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United States Department of Agriculture

Agricultural Research Service

Title: Grazinglands Research Laboratory (GRL)

Author
item Northup, Brian

Submitted to: Agricultural Research Service Publication
Publication Type: Government Publication
Publication Acceptance Date: November 5, 2007
Publication Date: February 18, 2011
Citation: Northup, B.K. 2011. Grazinglands Research Laboratory (GRL). EcoTrends. Available: https://www.ecotrends.info/EcoTrends/.

Interpretive Summary: This report presents a summary of the mission and resources of the USDA-ARS Grazinglands Research Laboratory (GRL), and composition of native grasslands on the GRL, for the USDA-ARS “ECOtrends” booklet. The 6,700-acre GRL, located near Oklahoma City, was established in 1948 on a former U.S. Cavalry remount station. The land is planted in numerous forages including native prairie (3,000 acres), cropland planted to wheat (900 acres), improved grass varieties (2,000 acres), and many small research plots of different grasses and legumes. The GRL supports a 250 head cow-calf herd, flocks of hair and wool type sheep, and several hundred stocker cattle each year. The mission of the GRL is to develop technologies, strategies, and tools to help evaluate and manage economic and environmental risks, opportunities, and tradeoffs, for integrated crop, forage and livestock systems. Soil types include sandy loams and clay loams along streams, and silty-clay loams on the uplands. Annual precipitation (1940-2000) averages 30.9 inches, but has varied from 6.5 to 45 inches. Droughts are common and can last for several years. The native vegetation is southern tallgrass prairie, which can reach 3 to 9 feet in height. Depending on growing conditions, 60 to 90% of annual forage production is generated by the grasses big bluestem, indiangrass, switchgrass, and little bluestem. A large number of other perennial warm-season and cool-season grasses and broadleaf forbs are also present. Species composition and productivity of the native prairie can change in response to management and precipitation. As the dominant grasses decline in importance, they are replaced by less-common species. This change is not permanent and the dominant tallgrasses will normally return with increased precipitation and/or reduced grazing pressure.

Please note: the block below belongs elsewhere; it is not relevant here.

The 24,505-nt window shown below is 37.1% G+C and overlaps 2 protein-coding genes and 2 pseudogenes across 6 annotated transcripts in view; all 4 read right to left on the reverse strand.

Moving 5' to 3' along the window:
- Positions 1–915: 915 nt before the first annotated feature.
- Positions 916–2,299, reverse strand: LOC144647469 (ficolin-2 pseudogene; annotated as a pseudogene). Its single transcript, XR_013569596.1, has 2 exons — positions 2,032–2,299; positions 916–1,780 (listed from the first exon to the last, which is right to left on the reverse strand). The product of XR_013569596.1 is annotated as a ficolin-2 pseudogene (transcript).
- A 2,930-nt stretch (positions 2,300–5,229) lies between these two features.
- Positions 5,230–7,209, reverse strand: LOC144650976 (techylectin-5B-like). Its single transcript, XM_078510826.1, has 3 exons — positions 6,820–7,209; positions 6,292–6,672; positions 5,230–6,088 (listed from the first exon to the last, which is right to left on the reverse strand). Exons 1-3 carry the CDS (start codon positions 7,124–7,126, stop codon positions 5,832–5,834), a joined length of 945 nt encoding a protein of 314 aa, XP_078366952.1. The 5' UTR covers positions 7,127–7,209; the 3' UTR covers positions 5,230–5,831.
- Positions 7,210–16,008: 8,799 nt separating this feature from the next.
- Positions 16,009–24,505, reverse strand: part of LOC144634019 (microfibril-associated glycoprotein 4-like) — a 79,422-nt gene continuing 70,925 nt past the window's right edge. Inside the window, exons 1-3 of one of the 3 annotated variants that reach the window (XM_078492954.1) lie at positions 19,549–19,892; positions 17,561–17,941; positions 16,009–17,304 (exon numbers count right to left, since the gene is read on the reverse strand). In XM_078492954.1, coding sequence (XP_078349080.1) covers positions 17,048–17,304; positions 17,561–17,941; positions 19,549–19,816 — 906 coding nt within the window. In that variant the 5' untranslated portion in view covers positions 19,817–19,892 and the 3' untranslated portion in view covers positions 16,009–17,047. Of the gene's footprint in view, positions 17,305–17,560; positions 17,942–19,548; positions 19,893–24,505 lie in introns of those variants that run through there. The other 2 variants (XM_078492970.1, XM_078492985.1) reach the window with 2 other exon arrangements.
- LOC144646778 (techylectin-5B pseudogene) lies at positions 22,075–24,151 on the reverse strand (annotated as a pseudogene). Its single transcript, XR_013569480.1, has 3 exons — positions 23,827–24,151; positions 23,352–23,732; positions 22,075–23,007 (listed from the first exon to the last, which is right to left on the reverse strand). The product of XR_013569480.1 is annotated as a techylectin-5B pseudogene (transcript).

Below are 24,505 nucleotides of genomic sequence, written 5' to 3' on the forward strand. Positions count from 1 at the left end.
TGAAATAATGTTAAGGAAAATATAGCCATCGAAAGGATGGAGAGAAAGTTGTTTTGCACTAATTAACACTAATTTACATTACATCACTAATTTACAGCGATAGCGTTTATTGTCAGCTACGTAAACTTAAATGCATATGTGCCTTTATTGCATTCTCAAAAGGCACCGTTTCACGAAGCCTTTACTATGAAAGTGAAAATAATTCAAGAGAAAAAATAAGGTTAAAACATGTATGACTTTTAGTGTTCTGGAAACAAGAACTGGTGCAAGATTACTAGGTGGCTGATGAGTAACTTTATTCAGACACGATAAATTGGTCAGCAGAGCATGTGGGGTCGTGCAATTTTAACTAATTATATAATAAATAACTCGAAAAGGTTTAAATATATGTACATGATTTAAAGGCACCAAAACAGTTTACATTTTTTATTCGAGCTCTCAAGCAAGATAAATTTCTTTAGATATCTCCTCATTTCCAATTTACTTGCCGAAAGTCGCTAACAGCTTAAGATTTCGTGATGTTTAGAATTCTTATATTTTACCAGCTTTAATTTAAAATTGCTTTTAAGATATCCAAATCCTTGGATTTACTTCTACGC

Technical Abstract: Summary only.

Last Modified: 7/30/2014
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